A young girl and her family recently won a $10 million verdict against Johnson & Johnson for the severe injuries caused by Children’s Motrin. The girl developed Stevens – Johnson syndrome (SJS), a rare but fatal skin reaction, to the medication, when she was just three years old. SJS lawyers at Pintas & Mullins Law Firm applaud the Pennsylvania Supreme Court for upholding this verdict.
According to the Mayo Clinic, SJS is a disorder of the skin and mucus membranes and is usually an allergic reaction to a prescription or over-the-counter medication. Anyone can develop SJS at any time, and about 200 drugs have been known to cause it. Some of the most common drugs that can cause SJS include: Tylenol, ibuprofen (Advil, Motrin, etc), penicillin, Aleve, some antibiotics, and antipsychotic and epilepsy drugs.
The little girl at the center of this Children’s Motrin case is now 17-years-old and permanently blind from SJS. Her mother gave her Children’s Motrin for about four days because of a fever. After a few days she developed a rash that turned into blisters so severe that she was admitted to a nearby hospital.
Once SJS was diagnosed she was transferred to a burn unit in Texas. More than 84% of her body was burned from SJS, which causes the skin to shed off and is often described as “burning the body from the inside out.” The disorder often leads to eye inflammation, causing extensive tissue damage and scarring that can result in blindness.
Because she was so young and her body so small, the SJS ravaged her body and left permanent skin and eye damage. Her familyfiled a lawsuit on her behalf in 2009, nearly a decade after the devastating injury occurred. Her mother claimed she never would have given the girl Children’s Motrin if the drug’s labels specifically mentioned the risk of this horrific disorder.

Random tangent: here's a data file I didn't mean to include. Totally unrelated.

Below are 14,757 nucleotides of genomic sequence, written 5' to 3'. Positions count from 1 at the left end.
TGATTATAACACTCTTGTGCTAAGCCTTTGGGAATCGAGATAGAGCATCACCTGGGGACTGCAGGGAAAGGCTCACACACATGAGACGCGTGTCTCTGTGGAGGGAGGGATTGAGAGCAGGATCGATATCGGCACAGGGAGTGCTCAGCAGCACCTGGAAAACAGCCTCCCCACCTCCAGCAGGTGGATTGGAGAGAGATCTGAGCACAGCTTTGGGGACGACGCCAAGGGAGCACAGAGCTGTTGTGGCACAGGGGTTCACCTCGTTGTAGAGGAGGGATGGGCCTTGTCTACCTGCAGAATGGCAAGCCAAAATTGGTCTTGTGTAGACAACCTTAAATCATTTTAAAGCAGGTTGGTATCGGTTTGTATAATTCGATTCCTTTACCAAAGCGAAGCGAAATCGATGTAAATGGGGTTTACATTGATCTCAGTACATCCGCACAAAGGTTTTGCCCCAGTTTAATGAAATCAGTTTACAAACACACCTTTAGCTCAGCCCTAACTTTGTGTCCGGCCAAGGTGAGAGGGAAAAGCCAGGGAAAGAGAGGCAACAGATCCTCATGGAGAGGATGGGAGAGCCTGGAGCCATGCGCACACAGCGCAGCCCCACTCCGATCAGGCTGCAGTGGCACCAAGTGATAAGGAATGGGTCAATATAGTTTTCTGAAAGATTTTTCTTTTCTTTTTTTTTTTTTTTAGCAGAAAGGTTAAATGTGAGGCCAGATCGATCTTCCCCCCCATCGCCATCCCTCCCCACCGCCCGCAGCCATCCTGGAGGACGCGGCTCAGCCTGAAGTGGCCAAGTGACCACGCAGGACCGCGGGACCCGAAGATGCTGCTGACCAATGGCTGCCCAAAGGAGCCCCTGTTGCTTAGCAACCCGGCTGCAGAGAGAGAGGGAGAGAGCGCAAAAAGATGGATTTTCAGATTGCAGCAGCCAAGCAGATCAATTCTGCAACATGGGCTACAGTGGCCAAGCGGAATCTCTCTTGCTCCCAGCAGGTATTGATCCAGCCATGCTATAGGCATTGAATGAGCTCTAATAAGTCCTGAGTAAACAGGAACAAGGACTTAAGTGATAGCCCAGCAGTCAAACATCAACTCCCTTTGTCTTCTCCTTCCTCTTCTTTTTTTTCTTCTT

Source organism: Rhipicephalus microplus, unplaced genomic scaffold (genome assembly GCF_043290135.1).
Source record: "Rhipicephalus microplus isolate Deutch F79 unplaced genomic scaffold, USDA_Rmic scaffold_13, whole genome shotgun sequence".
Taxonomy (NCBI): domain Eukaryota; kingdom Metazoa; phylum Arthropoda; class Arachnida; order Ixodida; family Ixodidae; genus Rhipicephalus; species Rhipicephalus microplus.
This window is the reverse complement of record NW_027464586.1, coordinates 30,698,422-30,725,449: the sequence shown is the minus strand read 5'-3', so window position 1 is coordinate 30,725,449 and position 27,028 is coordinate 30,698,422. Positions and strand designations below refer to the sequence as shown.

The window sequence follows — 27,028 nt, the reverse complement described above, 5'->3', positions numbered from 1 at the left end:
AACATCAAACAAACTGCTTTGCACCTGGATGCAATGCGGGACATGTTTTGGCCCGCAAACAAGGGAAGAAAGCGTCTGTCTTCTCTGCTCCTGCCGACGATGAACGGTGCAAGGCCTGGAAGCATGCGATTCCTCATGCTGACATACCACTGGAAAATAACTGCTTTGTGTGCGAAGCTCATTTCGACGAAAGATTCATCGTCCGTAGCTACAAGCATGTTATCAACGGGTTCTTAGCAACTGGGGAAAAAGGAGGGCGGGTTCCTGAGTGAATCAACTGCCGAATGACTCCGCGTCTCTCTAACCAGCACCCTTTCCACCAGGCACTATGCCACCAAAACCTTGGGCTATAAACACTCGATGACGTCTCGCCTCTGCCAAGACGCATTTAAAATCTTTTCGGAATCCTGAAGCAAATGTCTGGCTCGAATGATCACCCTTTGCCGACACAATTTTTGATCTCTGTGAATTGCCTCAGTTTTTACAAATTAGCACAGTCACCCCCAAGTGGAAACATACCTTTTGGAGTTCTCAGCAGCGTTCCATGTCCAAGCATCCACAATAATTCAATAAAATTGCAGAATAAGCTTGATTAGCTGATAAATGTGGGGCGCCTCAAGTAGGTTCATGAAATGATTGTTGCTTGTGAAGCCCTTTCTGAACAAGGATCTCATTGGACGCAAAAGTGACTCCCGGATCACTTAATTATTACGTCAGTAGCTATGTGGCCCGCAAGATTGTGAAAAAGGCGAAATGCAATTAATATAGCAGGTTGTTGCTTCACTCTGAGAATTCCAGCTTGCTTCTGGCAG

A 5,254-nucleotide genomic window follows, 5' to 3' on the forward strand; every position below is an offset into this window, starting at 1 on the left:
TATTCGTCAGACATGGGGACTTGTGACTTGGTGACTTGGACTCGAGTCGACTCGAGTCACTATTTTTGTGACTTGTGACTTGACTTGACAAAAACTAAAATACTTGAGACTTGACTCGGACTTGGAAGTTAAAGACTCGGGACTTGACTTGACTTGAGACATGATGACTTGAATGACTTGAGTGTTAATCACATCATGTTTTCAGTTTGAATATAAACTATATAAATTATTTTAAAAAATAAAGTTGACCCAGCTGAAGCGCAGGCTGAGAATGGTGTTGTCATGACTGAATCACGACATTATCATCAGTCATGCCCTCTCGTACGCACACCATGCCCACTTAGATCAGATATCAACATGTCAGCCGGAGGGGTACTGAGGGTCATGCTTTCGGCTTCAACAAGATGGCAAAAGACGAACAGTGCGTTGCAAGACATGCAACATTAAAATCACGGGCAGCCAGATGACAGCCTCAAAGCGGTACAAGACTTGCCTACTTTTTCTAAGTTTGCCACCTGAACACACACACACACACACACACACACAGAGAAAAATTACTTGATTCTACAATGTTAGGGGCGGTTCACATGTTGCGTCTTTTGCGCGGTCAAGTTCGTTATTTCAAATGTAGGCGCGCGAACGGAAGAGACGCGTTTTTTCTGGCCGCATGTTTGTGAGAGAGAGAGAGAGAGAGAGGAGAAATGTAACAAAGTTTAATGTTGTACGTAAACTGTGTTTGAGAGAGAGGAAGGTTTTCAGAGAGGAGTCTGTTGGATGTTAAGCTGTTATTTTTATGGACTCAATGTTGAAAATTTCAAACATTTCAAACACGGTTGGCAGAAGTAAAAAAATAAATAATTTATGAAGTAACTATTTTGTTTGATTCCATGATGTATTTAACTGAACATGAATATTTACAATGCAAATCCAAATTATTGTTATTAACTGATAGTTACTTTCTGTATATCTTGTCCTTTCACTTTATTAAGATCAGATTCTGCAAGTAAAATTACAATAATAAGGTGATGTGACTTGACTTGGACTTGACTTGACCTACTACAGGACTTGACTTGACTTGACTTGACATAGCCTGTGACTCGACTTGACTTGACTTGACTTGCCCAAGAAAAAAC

The trial lasted about nine weeks and the jury ultimately found Johnson & Johnson liable for negligently failing to warn of the risks associated with Children’s Motrin, awarding the girl and her family $10 million. The mother argued that if the drug’s labels had instructed her to stop using the product if a rash occurred, she would not have continued giving her daughter the Motrin.
The jury agreed that an adequate warning would have prevented the little girl from receiving more and more doses of Motrin, which contributed to the severity of the disease. Johnson & Johnson petitioned the Pennsylvania Supreme Court to hear the case on appeal. The Supreme Court denied the appeal, upholding the verdict for the girl and her family.
In an unrelated drug recall case, Johnson & Johnson recently pled guilty for selling children’s Tylenol and Motrin contaminated with metal pieces. The company was fined $20 million for the recall in addition to $5 million forfeiture.
The contamination was first reported on in 2009, when a consumer complained to Johnson & Johnson about black specks in the bottom liquid of a bottle of Infant’s Tylenol. The company failed to take any action to correct the problem until the FDA stepped in. The agency investigated its manufacturing plant in Pennsylvania, prompting a recall of infants’ and children’s over-the-counter drugs.
The U.S. Department of Justice charged the company for selling children’s medications contaminated with nickel and chromium and failing to respond to complaints about the contamination. The company pled guilty to a misdemeanor violation of the Federal Food Drug and Cosmetic Act. The DOJ plans to keep aggressively punishing companies that disregard good manufacturing processes to assure quality medicines.
Drug recall lawyers at Pintas & Mullins Law Firm are currently accepting cases of serious injury or death from prescription and over-the-counter drugs. If your or someone you love suffered a severe reaction, such as SJS, from a medication, contact our firm immediately. We have more than 30 years of experiencing fighting these types of cases, and offer free case reviews to potential clients nationwide.